• Educational Barriers: Schools and universities could roll back support services such as interpreters and captioning, making higher education less accessible for Deaf students.
  • Rising Discrimination: Without the ADA’s robust protections, Deaf and hard-of-hearing people might face heightened discrimination.

Gutting Public Health Services Funding

Public health services are lifelines for the Deaf and hard-of-hearing community, offering everything from hearing aids to cochlear implants.

But Project 2025’s drive to slash government spending puts these crucial services on the chopping block, threatening the quality and availability of healthcare. This includes a huge cut to Medicare, Medicaid, and Social Security.  The FCC will be reworked and defunded (Project 2025, Mandate to Leadership, page 850). Since VRS is provided for free by the FCC, it may no longer be available for all Americans

What Could Go Wrong:

  • Access to Hearing Aids and Implants: Funding cuts could make hearing aids and cochlear implants even harder to obtain, hitting low-income individuals the hardest
  • Support Services: Programs offering support and counseling for Deaf and hard-of-hearing individuals could see their budgets slashed, reducing the quality and scope of services.
  • Early Intervention: Cuts to early intervention programs could have a devastating impact on young children with hearing impairments, affecting their development and future opportunities.

Is it likely that Project 2025 will happen?

We’re aware this article has been a bit gloom and doom, so let’s put some things into perspective. Yes, a lot of civil services and mandated accommodations are under fire with Project 2025. However, a few things need to happen for them to come true. 

  1. Presidential Election Win: In order for Project 2025 to be successful, a Republican candidate must win the presidency this fall.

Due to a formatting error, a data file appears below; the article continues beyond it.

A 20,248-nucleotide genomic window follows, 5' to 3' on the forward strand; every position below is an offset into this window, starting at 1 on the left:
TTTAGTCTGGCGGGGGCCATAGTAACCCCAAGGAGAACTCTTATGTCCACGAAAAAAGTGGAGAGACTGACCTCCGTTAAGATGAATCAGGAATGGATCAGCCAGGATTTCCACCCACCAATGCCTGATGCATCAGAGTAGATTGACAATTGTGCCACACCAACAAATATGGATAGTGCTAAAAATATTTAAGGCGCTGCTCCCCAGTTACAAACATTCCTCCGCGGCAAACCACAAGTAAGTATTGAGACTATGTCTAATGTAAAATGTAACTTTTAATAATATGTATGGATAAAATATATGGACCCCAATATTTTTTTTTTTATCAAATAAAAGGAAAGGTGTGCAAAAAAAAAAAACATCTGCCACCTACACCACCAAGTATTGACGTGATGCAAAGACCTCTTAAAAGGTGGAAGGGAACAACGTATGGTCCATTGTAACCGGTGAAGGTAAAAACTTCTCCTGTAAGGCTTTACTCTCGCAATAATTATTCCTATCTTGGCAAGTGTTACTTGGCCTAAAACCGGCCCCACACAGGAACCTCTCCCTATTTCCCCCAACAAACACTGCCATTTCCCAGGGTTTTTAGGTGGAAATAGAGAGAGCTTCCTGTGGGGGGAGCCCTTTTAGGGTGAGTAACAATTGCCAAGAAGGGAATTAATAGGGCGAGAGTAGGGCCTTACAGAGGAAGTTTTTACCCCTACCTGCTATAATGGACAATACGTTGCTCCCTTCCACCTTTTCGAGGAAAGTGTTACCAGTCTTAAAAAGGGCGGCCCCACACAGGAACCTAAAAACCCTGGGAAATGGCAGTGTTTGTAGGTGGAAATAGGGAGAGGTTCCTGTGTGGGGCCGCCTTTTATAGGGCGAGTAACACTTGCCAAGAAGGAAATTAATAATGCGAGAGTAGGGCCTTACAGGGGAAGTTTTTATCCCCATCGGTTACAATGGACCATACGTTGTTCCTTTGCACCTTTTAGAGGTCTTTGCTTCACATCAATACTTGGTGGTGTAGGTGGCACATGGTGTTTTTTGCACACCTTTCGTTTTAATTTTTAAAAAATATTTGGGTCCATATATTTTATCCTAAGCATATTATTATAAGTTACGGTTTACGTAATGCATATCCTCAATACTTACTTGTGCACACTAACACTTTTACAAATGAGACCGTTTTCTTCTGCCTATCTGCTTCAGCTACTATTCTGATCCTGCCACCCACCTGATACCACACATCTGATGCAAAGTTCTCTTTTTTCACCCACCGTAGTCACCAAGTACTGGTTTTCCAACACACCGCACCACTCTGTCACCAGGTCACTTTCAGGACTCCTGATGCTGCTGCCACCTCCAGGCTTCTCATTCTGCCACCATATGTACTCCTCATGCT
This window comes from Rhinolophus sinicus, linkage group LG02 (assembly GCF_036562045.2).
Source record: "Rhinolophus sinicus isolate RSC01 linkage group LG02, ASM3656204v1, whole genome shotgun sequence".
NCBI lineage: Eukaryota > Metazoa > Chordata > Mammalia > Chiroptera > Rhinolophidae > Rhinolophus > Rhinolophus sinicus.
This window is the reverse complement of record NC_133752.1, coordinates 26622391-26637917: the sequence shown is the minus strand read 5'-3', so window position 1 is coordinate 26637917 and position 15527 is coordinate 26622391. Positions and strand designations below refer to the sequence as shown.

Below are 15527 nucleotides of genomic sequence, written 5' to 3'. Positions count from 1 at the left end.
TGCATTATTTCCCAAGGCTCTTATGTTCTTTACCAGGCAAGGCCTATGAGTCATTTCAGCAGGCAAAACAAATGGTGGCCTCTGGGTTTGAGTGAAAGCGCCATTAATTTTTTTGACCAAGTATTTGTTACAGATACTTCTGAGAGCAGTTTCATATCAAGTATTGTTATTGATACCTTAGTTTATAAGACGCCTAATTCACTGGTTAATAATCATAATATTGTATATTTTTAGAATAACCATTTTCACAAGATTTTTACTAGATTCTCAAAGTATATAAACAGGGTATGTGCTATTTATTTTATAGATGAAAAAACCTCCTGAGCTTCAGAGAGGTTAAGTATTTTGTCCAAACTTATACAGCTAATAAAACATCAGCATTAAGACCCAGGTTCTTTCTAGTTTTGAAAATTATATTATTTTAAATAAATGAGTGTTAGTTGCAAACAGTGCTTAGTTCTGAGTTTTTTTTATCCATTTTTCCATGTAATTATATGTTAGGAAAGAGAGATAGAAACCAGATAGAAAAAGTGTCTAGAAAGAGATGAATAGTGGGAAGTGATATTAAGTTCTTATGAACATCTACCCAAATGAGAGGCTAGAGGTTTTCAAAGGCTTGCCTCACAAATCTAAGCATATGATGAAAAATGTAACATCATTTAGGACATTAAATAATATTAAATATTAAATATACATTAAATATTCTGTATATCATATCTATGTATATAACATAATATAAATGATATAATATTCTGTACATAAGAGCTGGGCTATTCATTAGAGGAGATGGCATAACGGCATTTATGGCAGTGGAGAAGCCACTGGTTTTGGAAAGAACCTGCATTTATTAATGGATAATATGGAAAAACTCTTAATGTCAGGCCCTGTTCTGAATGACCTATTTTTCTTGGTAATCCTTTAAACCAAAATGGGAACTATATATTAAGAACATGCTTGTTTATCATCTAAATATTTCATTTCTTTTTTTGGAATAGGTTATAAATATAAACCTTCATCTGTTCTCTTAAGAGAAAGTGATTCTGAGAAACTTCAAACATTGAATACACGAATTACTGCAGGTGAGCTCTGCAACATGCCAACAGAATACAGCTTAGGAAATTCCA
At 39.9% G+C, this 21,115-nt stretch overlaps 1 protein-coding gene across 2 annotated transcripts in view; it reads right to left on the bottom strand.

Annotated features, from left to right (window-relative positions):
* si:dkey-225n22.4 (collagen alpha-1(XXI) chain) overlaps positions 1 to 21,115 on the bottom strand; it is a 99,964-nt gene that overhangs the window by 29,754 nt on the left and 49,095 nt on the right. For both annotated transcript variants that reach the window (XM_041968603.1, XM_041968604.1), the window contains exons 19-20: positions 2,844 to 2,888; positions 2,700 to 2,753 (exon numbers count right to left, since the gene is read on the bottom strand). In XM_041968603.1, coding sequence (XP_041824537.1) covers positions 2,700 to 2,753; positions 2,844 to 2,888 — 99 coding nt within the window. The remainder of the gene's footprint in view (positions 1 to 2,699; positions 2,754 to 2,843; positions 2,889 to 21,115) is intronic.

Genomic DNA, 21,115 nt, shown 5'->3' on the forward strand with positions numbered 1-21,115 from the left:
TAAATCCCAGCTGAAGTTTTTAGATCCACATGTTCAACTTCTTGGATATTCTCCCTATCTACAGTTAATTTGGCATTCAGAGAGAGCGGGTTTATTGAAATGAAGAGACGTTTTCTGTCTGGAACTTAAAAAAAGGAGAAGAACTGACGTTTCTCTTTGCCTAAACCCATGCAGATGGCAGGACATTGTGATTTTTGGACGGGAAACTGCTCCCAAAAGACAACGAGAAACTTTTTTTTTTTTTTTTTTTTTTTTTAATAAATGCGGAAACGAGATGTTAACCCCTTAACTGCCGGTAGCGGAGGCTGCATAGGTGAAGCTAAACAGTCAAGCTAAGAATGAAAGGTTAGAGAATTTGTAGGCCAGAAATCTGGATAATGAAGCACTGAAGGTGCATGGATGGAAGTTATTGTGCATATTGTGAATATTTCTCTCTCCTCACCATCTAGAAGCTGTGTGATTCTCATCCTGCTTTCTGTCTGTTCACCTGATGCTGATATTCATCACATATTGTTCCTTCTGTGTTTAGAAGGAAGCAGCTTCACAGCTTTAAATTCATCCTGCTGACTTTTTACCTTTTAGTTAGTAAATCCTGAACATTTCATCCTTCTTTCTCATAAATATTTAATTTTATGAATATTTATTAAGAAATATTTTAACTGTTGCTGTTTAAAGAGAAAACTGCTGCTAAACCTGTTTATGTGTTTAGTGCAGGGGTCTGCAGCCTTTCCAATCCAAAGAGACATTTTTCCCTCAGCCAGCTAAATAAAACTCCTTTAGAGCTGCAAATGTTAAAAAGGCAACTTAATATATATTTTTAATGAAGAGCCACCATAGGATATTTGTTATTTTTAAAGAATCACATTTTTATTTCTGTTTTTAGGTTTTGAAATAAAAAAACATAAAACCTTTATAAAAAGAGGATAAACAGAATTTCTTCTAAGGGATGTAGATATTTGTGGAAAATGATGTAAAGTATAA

2. Policy Adoption: The Republican candidate would need to embrace Project 2025’s proposals and actively work to implement them. So far, Republican candidate former president Trump has disavowed Project 2025, but he had already embraced many of its policies. According to the Heritage Foundation itself, “One year after taking office, President Donald Trump and his administration have embraced nearly two-thirds of the policy recommendations from The Heritage Foundation’s ‘Mandate for Leadership.’”

  3. Political Climate: The overall political climate would need to be conducive to enacting these proposals. This might involve a Republican-controlled Congress or a weakened Democratic opposition, which can likely happen under a Republican presidency.

  4. Congressional Approval: Congress would need to enact budget cuts and laws proposed by Project 2025. 

Stand Up and Be Heard

Project 2025 is a stark reminder that progress can never be taken for granted. The Deaf and hard-of-hearing community, along with their allies, need to rally and ensure that these proposed changes don’t roll back decades of hard-won rights. Advocacy is more crucial than ever.

Sure, Project 2025 might have lofty goals of economic reform and streamlined governance. But it’s critical to weigh these against the real-world impacts on marginalized communities. The rights and funding for Deaf and hard-of-hearing individuals must not be sacrificed in the name of deregulation. 

We encourage you to follow individuals like Sara Nović, @photonovic on Instagram, and David Player, @d7play on Instagram, who are actively covering this topic in real-time. We thank her and others in the Deaf community who are bringing these topics to light and in digestible ways for others to comprehend the severity of the issue. 

What else can you do? Vote